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Curr Opin Struct Biol. 2003 Apr;13(2):193-202.

Biological networks.

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  • 1Lawrence Berkeley National Laboratory, 1 Cyclotron Road MS Calvin, Berkeley, CA 94720, USA.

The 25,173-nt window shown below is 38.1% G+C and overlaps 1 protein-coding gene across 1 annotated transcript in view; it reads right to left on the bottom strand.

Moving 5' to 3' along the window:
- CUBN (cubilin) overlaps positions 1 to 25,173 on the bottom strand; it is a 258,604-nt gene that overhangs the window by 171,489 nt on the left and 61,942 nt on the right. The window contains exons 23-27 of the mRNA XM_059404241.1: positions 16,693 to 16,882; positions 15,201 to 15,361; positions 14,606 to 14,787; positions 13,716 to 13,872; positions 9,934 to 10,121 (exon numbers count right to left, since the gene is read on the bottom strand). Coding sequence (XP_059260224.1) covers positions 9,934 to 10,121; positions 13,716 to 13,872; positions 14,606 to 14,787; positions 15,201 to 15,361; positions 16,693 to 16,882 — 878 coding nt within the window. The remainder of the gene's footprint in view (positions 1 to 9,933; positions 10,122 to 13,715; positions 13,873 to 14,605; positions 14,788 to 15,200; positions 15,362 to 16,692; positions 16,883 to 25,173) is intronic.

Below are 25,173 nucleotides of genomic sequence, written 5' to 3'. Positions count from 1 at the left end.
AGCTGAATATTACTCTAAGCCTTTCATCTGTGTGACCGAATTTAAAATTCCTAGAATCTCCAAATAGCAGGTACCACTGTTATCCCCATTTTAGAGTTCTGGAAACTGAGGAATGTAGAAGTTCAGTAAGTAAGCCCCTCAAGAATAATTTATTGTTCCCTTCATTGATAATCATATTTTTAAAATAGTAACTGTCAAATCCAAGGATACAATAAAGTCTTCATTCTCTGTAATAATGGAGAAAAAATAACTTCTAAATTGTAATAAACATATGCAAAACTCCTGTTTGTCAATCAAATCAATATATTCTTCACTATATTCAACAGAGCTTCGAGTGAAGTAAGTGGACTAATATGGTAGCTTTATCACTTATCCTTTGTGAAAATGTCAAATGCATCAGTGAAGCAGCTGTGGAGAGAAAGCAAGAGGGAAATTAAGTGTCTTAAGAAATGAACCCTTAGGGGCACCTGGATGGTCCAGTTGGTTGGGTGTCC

Recent advances in high-throughput methods have provided us with a first glimpse of the overall structure of molecular interaction networks in biological systems. Ultimately, we expect that such information will change how we think about biological systems in a fundamental way. Instead of viewing the genetic parts list of an organism as a loose collection of biochemical activities, in the best case, we anticipate discrete networks of function to bridge the gap between genotype and phenotype, and to do so in a more profound way than the current qualitative classification of linked reactions into familiar pathways, such as glycolysis and the MAPK signal transduction cascades. At the present time, however, we are still far from a complete answer to the most basic question: what can we learn about biology by studying networks? Promising steps in this direction have come from such diverse approaches as mathematical analysis of global network structure, partitioning networks into functionally related modules and motifs, and even de novo design of networks. A complete picture will probably require integrating the data obtained from all of these approaches with modeling efforts at many different levels of detail.

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